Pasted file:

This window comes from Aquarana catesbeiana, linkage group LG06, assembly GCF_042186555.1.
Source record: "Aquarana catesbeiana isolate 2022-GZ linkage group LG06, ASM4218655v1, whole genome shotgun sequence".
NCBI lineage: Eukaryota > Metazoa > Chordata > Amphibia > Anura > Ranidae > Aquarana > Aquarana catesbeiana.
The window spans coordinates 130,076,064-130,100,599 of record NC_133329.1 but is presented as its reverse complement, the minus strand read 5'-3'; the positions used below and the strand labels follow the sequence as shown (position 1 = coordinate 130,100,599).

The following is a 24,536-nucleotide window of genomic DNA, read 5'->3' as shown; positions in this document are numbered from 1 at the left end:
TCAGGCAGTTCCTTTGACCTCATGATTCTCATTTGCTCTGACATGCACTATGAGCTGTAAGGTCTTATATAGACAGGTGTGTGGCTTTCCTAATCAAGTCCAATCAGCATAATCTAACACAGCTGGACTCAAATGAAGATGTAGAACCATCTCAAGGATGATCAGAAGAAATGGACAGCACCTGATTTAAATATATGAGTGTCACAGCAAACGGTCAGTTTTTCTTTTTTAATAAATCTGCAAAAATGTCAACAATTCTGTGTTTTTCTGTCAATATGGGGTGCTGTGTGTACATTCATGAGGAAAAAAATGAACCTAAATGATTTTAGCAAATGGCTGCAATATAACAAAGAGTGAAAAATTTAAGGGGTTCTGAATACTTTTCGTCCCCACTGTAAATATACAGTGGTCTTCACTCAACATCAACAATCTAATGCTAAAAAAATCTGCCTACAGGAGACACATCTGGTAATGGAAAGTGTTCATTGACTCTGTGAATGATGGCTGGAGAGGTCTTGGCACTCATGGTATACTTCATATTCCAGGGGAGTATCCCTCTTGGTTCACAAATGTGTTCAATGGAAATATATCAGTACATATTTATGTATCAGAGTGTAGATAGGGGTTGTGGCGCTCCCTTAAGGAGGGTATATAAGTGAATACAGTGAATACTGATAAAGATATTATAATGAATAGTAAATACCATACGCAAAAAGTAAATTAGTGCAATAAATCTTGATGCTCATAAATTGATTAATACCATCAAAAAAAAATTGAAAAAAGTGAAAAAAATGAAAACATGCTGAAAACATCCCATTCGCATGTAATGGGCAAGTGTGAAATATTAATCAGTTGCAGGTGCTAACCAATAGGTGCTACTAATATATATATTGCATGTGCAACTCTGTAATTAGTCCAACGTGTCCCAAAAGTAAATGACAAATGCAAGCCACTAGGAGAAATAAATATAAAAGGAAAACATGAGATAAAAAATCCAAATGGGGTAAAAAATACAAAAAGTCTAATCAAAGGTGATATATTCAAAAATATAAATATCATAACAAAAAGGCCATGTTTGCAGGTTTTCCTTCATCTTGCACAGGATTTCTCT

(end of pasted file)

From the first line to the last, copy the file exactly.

This window comes from Aquarana catesbeiana, linkage group LG06, assembly GCF_042186555.1.
Source record: "Aquarana catesbeiana isolate 2022-GZ linkage group LG06, ASM4218655v1, whole genome shotgun sequence".
NCBI lineage: Eukaryota > Metazoa > Chordata > Amphibia > Anura > Ranidae > Aquarana > Aquarana catesbeiana.
The window spans coordinates 130,076,064-130,100,599 of record NC_133329.1 but is presented as its reverse complement, the minus strand read 5'-3'; the positions used below and the strand labels follow the sequence as shown (position 1 = coordinate 130,100,599).

The following is a 24,536-nucleotide window of genomic DNA, read 5'->3' as shown; positions in this document are numbered from 1 at the left end:
TCAGGCAGTTCCTTTGACCTCATGATTCTCATTTGCTCTGACATGCACTATGAGCTGTAAGGTCTTATATAGACAGGTGTGTGGCTTTCCTAATCAAGTCCAATCAGCATAATCTAACACAGCTGGACTCAAATGAAGATGTAGAACCATCTCAAGGATGATCAGAAGAAATGGACAGCACCTGATTTAAATATATGAGTGTCACAGCAAACGGTCAGTTTTTCTTTTTTAATAAATCTGCAAAAATGTCAACAATTCTGTGTTTTTCTGTCAATATGGGGTGCTGTGTGTACATTCATGAGGAAAAAAATGAACCTAAATGATTTTAGCAAATGGCTGCAATATAACAAAGAGTGAAAAATTTAAGGGGTTCTGAATACTTTTCGTCCCCACTGTAAATATACAGTGGTCTTCACTCAACATCAACAATCTAATGCTAAAAAAATCTGCCTACAGGAGACACATCTGGTAATGGAAAGTGTTCATTGACTCTGTGAATGATGGCTGGAGAGGTCTTGGCACTCATGGTATACTTCATATTCCAGGGGAGTATCCCTCTTGGTTCACAAATGTGTTCAATGGAAATATATCAGTACATATTTATGTATCAGAGTGTAGATAGGGGTTGTGGCGCTCCCTTAAGGAGGGTATATAAGTGAATACAGTGAATACTGATAAAGATATTATAATGAATAGTAAATACCATACGCAAAAAGTAAATTAGTGCAATAAATCTTGATGCTCATAAATTGATTAATACCATCAAAAAAAAATTGAAAAAAGTGAAAAAAATGAAAACATGCTGAAAACATCCCATTCGCATGTAATGGGCAAGTGTGAAATATTAATCAGTTGCAGGTGCTAACCAATAGGTGCTACTAATATATATATTGCATGTGCAACTCTGTAATTAGTCCAACGTGTCCCAAAAGTAAATGACAAATGCAAGCCACTAGGAGAAATAAATATAAAAGGAAAACATGAGATAAAAAATCCAAATGGGGTAAAAAATACAAAAAGTCTAATCAAAGGTGATATATTCAAAAATATAAATATCATAACAAAAAGGCCATGTTTGCAGGTTTTCCTTCATCTTGCACAGGATTTCTCT